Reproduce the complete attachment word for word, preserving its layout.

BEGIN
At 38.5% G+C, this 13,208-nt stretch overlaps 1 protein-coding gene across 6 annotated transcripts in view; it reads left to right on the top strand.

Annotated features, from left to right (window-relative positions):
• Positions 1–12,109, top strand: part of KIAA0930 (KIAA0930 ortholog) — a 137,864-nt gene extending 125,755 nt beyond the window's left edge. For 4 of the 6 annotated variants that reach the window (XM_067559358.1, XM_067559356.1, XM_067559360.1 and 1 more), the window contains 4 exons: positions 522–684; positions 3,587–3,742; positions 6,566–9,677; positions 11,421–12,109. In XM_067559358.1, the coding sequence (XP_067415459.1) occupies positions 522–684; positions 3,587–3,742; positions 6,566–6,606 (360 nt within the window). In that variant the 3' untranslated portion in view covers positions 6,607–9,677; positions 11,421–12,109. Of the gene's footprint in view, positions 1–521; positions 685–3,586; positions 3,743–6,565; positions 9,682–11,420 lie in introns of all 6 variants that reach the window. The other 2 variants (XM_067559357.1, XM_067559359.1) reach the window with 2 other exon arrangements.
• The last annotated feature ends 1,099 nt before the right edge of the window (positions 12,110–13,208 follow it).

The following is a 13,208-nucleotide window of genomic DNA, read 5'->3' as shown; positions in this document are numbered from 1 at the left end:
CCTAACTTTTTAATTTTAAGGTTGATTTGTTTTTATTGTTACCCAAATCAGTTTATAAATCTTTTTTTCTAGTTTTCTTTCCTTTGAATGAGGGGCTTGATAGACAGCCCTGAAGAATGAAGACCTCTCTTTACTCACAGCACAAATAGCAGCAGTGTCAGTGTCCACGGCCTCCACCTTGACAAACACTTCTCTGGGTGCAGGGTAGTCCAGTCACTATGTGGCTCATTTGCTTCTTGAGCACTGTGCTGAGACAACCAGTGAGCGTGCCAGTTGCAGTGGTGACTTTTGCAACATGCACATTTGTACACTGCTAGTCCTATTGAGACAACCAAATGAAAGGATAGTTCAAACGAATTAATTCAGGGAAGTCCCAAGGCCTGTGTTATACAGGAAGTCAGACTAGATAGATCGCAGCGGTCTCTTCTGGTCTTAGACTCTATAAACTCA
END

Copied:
At 38.5% G+C, this 13,208-nt stretch overlaps 1 protein-coding gene across 6 annotated transcripts in view; it reads left to right on the top strand.

Annotated features, from left to right (window-relative positions):
• Positions 1–12,109, top strand: part of KIAA0930 (KIAA0930 ortholog) — a 137,864-nt gene extending 125,755 nt beyond the window's left edge. For 4 of the 6 annotated variants that reach the window (XM_067559358.1, XM_067559356.1, XM_067559360.1 and 1 more), the window contains 4 exons: positions 522–684; positions 3,587–3,742; positions 6,566–9,677; positions 11,421–12,109. In XM_067559358.1, the coding sequence (XP_067415459.1) occupies positions 522–684; positions 3,587–3,742; positions 6,566–6,606 (360 nt within the window). In that variant the 3' untranslated portion in view covers positions 6,607–9,677; positions 11,421–12,109. Of the gene's footprint in view, positions 1–521; positions 685–3,586; positions 3,743–6,565; positions 9,682–11,420 lie in introns of all 6 variants that reach the window. The other 2 variants (XM_067559357.1, XM_067559359.1) reach the window with 2 other exon arrangements.
• The last annotated feature ends 1,099 nt before the right edge of the window (positions 12,110–13,208 follow it).

The following is a 13,208-nucleotide window of genomic DNA, read 5'->3' as shown; positions in this document are numbered from 1 at the left end:
CCTAACTTTTTAATTTTAAGGTTGATTTGTTTTTATTGTTACCCAAATCAGTTTATAAATCTTTTTTTCTAGTTTTCTTTCCTTTGAATGAGGGGCTTGATAGACAGCCCTGAAGAATGAAGACCTCTCTTTACTCACAGCACAAATAGCAGCAGTGTCAGTGTCCACGGCCTCCACCTTGACAAACACTTCTCTGGGTGCAGGGTAGTCCAGTCACTATGTGGCTCATTTGCTTCTTGAGCACTGTGCTGAGACAACCAGTGAGCGTGCCAGTTGCAGTGGTGACTTTTGCAACATGCACATTTGTACACTGCTAGTCCTATTGAGACAACCAAATGAAAGGATAGTTCAAACGAATTAATTCAGGGAAGTCCCAAGGCCTGTGTTATACAGGAAGTCAGACTAGATAGATCGCAGCGGTCTCTTCTGGTCTTAGACTCTATAAACTCA